Located in the downtown district of the small town of Harrison, Ohio, the school has a high percentage of students receiving free or reduced lunches. Many of the families are transient, and students often come from unstable home environments.
In reaching out to these children, the church has partnered with City Gospel Mission in their Whiz Kids program. The Whiz Kids ministry provides tutoring and mentoring to at-risk elementary students. This is LifeSpring’s fourth year participating in Whiz Kids, and they have been well received by the students and their families, as well as by school administrators and teachers.
Additionally, the church shows Christ’s love to the families of the school by providing Christmas gifts to the students. Instead of buying gifts and randomly distributing them, volunteers organize a party for the Whiz Kids children, while shopping buddies from the church take caregivers shopping for their children. The caregivers are able to take the gifts home and give them to their children on Christmas. As Jeff puts it, this way “they haven’t had their dignity stripped from them.” The church has also provided backpacks full of school supplies for the students and on spring break one year, the church provided “snackpacks” to help carry them through the vacation—a time when many of the children may not get regular meals.
Harvester Christian Church, St. Charles, Missouri
When budget cuts forced the St. Charles school district to eliminate the summer school program at Blackhurst Elementary School last year, the staff decided to put together a voluntary summer school program. Second grade teacher Amy Overton approached her church leaders with the idea of participating in the program, and they jumped on board. Since then, Harvester Christian Church has partnered with Church of St. Charles, Calvary Church, and other community volunteers and has taken Blackhurst under its wing.
Not only did Church of St. Charles allow the summer school program to meet on their premises two mornings a week, but they, Harvester, and Calvary provided funds, sack lunches, and nearly 50 volunteers from the churches and community. The program is powered entirely by volunteers, so expenses are very low. This year, it will be held at the school itself, and Harvester has provided funds to bus the students to and from the program.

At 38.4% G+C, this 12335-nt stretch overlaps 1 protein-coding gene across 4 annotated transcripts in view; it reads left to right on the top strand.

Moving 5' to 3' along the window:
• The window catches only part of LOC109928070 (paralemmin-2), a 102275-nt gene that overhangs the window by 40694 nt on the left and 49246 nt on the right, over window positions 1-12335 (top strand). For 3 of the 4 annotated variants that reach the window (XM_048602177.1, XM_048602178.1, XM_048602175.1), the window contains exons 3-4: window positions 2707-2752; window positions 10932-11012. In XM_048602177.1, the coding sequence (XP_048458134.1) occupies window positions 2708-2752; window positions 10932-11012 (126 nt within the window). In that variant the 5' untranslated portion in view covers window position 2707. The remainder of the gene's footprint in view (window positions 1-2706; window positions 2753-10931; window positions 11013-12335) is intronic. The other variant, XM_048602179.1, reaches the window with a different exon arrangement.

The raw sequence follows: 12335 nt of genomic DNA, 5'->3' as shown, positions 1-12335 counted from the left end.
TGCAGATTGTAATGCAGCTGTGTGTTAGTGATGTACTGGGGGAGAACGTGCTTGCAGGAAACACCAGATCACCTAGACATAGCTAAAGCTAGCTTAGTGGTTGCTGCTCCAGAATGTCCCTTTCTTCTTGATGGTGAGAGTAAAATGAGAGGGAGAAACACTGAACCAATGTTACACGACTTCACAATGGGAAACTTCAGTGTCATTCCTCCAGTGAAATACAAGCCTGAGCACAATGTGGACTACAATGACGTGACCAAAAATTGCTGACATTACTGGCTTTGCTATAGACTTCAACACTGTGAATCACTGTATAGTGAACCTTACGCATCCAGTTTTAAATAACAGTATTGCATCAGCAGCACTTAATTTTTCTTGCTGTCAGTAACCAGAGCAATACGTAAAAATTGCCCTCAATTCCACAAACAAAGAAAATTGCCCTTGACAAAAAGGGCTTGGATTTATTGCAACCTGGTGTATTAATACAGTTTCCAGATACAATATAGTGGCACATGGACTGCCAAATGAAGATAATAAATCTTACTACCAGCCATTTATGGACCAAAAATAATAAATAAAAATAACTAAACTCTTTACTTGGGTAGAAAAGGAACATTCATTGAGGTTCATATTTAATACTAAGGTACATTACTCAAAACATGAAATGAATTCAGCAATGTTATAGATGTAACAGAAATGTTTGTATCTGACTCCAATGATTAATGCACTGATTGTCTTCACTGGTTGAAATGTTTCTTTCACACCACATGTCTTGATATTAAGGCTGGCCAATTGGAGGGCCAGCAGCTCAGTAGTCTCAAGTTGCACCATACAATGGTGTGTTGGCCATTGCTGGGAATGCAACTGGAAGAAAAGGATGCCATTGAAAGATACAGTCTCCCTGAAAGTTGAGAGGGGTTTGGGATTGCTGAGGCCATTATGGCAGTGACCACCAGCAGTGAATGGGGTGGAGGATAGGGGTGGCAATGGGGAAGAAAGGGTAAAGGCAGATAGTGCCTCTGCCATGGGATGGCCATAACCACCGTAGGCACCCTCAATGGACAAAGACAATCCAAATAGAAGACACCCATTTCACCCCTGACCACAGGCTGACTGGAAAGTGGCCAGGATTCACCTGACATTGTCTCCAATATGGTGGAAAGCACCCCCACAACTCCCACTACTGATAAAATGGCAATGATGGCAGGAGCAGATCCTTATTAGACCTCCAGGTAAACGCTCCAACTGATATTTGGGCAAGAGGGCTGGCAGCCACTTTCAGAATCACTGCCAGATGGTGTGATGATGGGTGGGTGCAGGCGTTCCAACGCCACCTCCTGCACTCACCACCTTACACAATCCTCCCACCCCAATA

Many of the students at Blackhurst come from low-income homes. Seventy percent of them receive free or reduced lunches and 40 percent of the students do not speak English at home. Harvester and the other churches have provided for some of their needs by donating clothing, food for the children to eat on the weekends, school supplies, and toys for Christmas. Volunteers also read to the students and tutor them weekly.
Amy says that several elements have come together to make the churches’ involvement in the school particularly successful. First, the school’s administration has welcomed the churches and has provided opportunities for volunteers to work with students. Second, the churches have seen overwhelming support from the congregations. They volunteer in order to show Christ’s love to the children, but they know that “they cannot preach or talk about the Bible, and they have respected that every step of the way.” According to Amy, they “want nothing in return and only want to love like Jesus!” That love shines through and has provided critical support for children who need it.
Laura L. Wood is a freelance writer in Papillion, Nebraska.
Resources for Tutoring, Mentoring, and Supporting Schools
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Sponsored by City Gospel Mission in Cincinnati, Ohio, Whiz Kids, a ministry designed to provide tutoring and mentoring for at-risk elementary school students, is expanding nationwide.
Girls on the Run uses running to teach girls to feel good about themselves. It promotes positive self-esteem and a healthy lifestyle. Mentors train for a 5K with the girls and then run a 5K with them at the end of the program.
Elevate is a recreation-based ministry that has the goal of positively influencing children on a consistent basis. They reach out to children who are struggling and provide fun activities in a Christian environment.